Kate: They do but I guess to a degree the more they change the more they stay the same and I think unfortunately SEO does have a bit of a bad name. The things that frightened people about SEO is that changes all the time be it super technical and say I just don’t want to do it. I think that’s pretty much it. And so really all the Google and the search engines and try to do with the changes are replicate the human experience. So pretty much anything as a human that you find confusing or you don’t like when you go to a website. Google’s trying to eradicate that like Google doesn’t like pop ups and Google doesn’t like sites on secure and Google doesn’t like sites that take 25 minutes to load on your mobile phone. Common sense, yeah. So the changes that are happening are pretty much common sense and they’ll be known that you go. That’s weird. Why is Google doing that. Because they’re doing it to make us happier as customers and in terms of the technical stuff. Yes of course you have to have a well built website. But most of the platforms out there like WordPress Shopify square space Wicks we believe Neto big commerce. They are eradicating those technical problems for us. It’s in their best interest to fix the bugs that Google wants them to fix. So really that’s less and less tech stuff that your average small business owner needs to know about or do because the platform does it already. So then you kind of move into what Cyrus is talking about which is the big things next year. Do what I tell you what they are.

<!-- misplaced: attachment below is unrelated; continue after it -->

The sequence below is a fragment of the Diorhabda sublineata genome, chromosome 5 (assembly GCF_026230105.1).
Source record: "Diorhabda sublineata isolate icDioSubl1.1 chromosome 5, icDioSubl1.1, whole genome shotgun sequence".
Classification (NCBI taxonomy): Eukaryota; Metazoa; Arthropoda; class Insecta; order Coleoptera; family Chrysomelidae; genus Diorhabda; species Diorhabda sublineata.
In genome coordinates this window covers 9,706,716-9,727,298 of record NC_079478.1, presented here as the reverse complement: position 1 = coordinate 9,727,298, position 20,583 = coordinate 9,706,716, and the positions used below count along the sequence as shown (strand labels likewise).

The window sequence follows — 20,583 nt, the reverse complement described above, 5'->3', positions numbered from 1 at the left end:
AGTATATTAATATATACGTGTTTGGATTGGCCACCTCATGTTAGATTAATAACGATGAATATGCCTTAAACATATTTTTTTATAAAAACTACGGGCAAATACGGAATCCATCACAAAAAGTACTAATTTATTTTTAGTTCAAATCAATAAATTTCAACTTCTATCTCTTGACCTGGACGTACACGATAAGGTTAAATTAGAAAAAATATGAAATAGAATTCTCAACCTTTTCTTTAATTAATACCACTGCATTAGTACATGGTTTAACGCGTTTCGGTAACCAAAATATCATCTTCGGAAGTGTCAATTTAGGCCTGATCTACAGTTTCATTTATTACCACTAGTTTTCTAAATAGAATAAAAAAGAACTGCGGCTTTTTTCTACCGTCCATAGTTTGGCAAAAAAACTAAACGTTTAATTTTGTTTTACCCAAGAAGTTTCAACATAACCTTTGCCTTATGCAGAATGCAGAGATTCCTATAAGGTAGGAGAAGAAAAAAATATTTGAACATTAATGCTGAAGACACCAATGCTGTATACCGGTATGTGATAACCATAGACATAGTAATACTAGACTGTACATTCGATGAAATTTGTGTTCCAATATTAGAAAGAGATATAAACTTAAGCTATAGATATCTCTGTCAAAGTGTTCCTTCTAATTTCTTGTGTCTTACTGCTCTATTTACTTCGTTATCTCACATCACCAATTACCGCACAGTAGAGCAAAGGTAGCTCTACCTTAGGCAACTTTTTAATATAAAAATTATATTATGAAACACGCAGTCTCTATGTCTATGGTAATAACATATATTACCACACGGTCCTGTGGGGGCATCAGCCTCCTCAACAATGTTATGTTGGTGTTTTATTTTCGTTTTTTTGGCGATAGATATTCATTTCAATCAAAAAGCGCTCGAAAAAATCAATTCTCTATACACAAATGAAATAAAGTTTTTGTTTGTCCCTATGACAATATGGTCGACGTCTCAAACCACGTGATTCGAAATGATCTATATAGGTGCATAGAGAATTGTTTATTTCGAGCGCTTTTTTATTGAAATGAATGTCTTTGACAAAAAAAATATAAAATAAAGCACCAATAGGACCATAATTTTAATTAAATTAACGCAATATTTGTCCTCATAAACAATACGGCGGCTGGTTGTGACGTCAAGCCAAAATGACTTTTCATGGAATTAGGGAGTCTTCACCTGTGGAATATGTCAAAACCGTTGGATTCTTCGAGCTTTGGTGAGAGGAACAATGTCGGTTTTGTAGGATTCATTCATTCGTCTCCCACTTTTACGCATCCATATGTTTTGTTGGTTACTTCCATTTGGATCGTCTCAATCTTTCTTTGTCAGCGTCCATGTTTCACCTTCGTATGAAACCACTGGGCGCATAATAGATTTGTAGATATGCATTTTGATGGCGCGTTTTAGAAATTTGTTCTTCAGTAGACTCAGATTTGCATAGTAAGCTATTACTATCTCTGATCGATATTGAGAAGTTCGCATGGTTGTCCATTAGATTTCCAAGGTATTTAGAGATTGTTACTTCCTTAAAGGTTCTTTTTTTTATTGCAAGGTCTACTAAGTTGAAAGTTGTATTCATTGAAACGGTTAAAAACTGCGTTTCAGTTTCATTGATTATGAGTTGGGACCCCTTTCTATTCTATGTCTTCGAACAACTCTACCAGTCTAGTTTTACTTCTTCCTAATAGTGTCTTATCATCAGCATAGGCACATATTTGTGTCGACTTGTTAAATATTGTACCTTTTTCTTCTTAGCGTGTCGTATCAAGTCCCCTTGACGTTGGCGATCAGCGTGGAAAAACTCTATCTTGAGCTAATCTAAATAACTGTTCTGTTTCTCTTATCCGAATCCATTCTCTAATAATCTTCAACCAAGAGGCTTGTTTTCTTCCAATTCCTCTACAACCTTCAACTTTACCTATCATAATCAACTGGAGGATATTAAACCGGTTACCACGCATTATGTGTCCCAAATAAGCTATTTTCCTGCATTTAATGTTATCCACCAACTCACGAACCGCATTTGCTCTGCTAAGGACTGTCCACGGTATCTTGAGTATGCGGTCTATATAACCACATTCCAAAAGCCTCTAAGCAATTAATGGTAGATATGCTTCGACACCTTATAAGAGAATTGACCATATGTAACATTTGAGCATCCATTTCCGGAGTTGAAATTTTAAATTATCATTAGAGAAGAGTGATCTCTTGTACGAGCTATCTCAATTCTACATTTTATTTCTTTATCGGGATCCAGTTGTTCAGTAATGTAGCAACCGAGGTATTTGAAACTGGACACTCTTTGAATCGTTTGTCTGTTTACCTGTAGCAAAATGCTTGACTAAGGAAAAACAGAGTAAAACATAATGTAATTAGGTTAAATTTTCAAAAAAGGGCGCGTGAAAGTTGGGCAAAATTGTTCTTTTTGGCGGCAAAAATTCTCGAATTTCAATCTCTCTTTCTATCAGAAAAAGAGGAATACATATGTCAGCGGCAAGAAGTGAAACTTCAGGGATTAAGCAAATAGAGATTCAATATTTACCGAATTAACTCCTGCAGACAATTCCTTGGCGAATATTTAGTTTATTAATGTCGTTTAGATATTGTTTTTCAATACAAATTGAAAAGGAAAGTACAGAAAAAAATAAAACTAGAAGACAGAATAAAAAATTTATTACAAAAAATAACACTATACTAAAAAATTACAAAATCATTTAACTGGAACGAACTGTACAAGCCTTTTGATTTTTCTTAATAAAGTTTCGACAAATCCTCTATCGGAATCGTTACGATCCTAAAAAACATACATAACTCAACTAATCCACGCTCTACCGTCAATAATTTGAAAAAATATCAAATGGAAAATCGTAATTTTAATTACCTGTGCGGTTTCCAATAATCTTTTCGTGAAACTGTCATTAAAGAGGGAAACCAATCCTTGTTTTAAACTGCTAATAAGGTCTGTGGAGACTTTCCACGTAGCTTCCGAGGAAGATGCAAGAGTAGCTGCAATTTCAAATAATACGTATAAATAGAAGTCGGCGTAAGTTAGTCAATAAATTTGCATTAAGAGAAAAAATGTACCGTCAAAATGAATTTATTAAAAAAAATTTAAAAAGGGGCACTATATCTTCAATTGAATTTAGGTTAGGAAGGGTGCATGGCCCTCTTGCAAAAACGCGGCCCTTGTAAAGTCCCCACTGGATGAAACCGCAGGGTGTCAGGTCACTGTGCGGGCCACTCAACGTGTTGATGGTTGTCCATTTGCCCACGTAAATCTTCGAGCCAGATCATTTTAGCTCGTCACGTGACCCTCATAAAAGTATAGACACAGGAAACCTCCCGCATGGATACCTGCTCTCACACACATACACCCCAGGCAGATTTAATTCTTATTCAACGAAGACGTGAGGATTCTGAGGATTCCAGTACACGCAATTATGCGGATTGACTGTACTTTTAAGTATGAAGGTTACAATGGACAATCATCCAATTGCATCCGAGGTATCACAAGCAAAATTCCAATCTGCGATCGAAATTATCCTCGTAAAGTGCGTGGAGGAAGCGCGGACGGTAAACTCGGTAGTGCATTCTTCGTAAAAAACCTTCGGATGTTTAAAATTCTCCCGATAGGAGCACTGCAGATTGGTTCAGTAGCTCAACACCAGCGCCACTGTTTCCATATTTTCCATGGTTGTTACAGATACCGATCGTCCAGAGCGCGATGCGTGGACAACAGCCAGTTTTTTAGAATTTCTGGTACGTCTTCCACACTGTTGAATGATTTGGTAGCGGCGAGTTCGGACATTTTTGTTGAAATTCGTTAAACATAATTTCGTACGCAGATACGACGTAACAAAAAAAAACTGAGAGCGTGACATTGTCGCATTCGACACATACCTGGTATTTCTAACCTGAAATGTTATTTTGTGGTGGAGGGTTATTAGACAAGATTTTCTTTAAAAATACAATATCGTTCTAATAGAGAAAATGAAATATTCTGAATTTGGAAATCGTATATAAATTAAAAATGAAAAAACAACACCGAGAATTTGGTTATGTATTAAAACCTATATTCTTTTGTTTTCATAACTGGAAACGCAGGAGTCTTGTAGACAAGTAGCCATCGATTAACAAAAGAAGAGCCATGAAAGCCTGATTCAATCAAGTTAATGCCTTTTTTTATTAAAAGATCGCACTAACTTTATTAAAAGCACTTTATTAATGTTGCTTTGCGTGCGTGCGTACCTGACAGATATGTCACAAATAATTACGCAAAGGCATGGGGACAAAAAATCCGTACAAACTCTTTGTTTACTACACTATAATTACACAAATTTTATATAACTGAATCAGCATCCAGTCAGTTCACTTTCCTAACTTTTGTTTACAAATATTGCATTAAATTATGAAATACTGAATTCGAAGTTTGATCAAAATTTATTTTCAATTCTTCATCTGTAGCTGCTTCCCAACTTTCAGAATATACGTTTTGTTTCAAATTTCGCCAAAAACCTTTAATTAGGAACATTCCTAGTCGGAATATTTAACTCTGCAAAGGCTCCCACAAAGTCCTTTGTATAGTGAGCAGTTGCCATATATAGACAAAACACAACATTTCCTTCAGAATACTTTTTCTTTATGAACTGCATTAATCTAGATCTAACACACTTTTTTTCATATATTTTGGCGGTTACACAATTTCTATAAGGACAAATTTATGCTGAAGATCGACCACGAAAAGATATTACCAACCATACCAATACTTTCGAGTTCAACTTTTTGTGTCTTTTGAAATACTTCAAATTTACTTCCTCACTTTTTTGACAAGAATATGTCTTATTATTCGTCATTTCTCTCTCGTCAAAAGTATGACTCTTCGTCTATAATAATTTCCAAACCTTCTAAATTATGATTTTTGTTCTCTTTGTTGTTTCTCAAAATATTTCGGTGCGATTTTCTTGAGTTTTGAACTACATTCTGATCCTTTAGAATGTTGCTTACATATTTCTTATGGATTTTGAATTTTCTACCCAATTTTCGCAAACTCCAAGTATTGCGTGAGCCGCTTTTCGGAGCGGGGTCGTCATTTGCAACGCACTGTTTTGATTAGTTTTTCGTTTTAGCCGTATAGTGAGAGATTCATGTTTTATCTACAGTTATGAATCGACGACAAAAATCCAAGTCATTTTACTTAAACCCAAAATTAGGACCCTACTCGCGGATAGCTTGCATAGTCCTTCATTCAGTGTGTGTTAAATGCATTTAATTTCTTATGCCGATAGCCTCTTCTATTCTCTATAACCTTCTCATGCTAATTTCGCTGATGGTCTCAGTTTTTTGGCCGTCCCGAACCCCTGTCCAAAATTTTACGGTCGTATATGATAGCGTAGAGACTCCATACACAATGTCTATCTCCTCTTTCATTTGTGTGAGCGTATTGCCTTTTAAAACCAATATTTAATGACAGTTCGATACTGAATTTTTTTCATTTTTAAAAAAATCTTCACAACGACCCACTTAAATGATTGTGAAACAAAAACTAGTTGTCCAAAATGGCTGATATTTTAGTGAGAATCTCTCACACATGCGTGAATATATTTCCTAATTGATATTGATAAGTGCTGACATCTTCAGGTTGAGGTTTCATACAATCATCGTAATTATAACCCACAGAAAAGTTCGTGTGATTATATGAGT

Mel: Yes, please. It’s really good to know what we should be aiming for, isn’t it?

Kate: It really is. And I think one of the biggest things that probably come as no surprise is the rise of a voice search and conversational search for these there’s fewer and fewer people are typing into a desktop computer to find results instead they’re talking to their Google Home the Google assistant Siri whatever device I have you can search your fridge they’re not sure it’s going to answer you back but it’s you know someone to talk to on those dark lonely nights and instead of sort of saying you know pizza restaurant where Sydney money What. Hey Google where’s the best restaurant in Sydney we asked questions we talk to it so Google can understand those questions now and it can look at the content on your site go. Does this content solve that customer’s problem? Does it answer that question? Have they used the same kind of words that the person ask you no formal copy with long sentences and big words.?

Kate: Most people don’t talk like that, you know. So that kind of informality of language on your website and the real helpfulness of really giving away your knowledge and share in concert with people. That’s what Google wants that’s what humans want that what Google wants. So I think voice search is going to compel us as writers to write like humans and really really write for our audience not try to write for audience and not try to sell our stuff in a way our audience might like it but to just help our audience build trust build authority and then they buy. So it’s not a hard sell. It’s having a conversation like we are now.